So being forced to come back to the rez felt worse than any demotion. If he hadn’t been ordered to take this case—and if his future promotions didn’t rest upon a clean victory—he wouldn’t be here. Maybe he should have quit instead of taking this assignment. He didn’t want to feel the stink of poverty on his skin again. It had taken years to clean the poor out of his pores. But he was the best at what he did, and what Nick did was lead lawsuits against energy companies. This was the kind of case he couldn’t walk away from. This was the kind of case that made a person’s career.
Nick shook his head, forcing himself to focus on what he was here to accomplish.
As the youngest junior partner in the history of the law firm of Sutcliffe, Watkins and Monroe, he’d won judgments for clients against BP for the oil spill in the Gulf, coal mines for the toxic runoff they dumped into the groundwater and even nuclear power plants with lax security. In the past five years, he’d gotten very good—and very rich—being environmentally friendly. He’d earned his place at the table.
Then his tribe, the Red Creek Lakota, had hired Sutcliffe, Watkins and Monroe to sue Midwest Energy Company for polluting the Dakota River when they used hydraulic fracturing, or fracking, to drill for natural gas. The tribe claimed the chemicals used in the drilling had seeped into the groundwater and contaminated the Dakota. They wanted Midwest Energy to clean up the water and pay for any health problems that resulted from the pollution. But this kind of case was beyond the scope of general counsel. The tribe’s lawyer, Rosebud Armstrong, had needed someone who specialized in this kind of case. And that someone was Nick.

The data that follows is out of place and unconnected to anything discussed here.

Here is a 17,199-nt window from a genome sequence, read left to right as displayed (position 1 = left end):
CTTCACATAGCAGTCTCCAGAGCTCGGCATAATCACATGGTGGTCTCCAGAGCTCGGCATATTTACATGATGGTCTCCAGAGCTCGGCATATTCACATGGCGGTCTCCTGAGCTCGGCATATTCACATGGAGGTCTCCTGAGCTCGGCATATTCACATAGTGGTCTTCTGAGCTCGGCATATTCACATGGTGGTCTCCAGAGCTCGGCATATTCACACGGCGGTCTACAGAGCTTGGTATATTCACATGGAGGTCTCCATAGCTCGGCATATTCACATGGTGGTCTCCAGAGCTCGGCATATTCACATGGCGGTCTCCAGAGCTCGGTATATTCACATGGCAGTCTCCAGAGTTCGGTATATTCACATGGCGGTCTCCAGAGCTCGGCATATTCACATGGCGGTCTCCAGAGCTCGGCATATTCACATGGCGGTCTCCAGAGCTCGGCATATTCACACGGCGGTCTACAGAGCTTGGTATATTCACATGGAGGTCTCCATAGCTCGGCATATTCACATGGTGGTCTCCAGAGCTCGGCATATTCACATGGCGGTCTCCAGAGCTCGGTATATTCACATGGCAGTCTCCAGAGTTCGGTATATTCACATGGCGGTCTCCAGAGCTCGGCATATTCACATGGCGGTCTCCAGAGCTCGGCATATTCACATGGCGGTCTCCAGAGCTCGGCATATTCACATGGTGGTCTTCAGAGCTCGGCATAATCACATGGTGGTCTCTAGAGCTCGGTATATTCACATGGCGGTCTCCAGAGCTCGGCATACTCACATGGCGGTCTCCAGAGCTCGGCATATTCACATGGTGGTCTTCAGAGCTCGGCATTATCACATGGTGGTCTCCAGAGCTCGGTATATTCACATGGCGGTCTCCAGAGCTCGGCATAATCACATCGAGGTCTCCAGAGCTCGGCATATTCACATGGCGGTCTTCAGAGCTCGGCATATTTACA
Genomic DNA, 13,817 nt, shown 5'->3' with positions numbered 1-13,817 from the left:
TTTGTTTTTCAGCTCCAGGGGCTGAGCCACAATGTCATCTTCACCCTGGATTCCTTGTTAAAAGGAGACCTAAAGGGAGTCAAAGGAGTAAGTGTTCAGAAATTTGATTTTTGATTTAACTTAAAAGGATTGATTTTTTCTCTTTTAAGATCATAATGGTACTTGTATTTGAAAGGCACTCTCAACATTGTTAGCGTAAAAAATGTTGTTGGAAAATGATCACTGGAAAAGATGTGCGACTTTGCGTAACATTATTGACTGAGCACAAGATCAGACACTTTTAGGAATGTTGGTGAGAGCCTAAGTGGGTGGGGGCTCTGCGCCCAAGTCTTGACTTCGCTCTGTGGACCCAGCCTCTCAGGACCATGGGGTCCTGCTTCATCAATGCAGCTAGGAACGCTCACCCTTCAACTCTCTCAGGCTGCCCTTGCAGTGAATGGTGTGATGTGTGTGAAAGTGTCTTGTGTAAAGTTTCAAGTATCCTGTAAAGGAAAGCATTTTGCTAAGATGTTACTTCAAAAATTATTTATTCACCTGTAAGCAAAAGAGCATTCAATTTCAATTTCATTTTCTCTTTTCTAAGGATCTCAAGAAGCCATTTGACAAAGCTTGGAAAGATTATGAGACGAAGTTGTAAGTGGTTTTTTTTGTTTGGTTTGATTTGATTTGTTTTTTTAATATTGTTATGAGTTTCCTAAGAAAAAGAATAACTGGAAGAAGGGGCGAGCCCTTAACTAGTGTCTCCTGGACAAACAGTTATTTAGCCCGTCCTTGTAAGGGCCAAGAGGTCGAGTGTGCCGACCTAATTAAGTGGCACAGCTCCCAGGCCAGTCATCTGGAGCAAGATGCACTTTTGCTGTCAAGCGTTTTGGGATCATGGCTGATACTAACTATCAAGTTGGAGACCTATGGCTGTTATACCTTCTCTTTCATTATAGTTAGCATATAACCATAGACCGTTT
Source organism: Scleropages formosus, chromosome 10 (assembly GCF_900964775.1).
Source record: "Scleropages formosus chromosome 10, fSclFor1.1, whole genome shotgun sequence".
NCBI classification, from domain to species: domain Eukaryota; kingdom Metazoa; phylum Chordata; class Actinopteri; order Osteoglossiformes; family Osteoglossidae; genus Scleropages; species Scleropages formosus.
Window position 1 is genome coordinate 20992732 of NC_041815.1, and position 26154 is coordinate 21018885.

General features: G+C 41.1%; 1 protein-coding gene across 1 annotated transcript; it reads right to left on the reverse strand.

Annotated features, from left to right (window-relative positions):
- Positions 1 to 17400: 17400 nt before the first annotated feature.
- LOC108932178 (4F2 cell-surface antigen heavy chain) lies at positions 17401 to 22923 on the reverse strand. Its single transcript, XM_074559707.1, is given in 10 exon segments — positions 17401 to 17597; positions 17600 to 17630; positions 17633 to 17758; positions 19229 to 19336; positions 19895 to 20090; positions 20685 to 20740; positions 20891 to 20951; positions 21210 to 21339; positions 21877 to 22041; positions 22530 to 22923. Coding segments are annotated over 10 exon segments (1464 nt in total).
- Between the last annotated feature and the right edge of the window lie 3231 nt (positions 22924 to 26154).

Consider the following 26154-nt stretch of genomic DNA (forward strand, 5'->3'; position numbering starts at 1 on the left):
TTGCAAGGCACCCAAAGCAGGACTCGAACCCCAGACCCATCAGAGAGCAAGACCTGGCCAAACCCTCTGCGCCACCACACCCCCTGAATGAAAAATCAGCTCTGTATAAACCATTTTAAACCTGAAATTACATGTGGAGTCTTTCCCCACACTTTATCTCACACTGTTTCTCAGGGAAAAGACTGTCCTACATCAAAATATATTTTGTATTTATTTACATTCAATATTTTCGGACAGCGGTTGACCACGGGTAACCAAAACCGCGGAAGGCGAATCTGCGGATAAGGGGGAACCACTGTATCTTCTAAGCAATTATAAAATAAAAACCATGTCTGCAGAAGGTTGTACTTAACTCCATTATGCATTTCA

Nick had been surprised the tribe could afford the Sutcliffe, Watkins and Monroe price tag, but they’d recently built a dam and the funds from the sale of hydro-electricity had actually put the tribe in the black for the first time ever. Of course they’d picked Nick’s firm. He supposed he shouldn’t have been surprised that Rosebud had gone looking for him, but it still irked him. He’d always felt his tribe didn’t want a damn thing to do with him when he was a dirt-poor nobody.
Now that he was a somebody who’d made something of himself, though, the tune had changed. No one had missed him when he’d left—not even Tanya Rattling Blanket, his high school sweetheart. But now that they needed him and his uncanny ability to win in the courtroom, they wanted him to come home. Nick had been informed that the tribal council wanted him to lead the legal battle on-site. It wasn’t enough that he had to work for people who’d rejected him. Now he had to go back and live with them.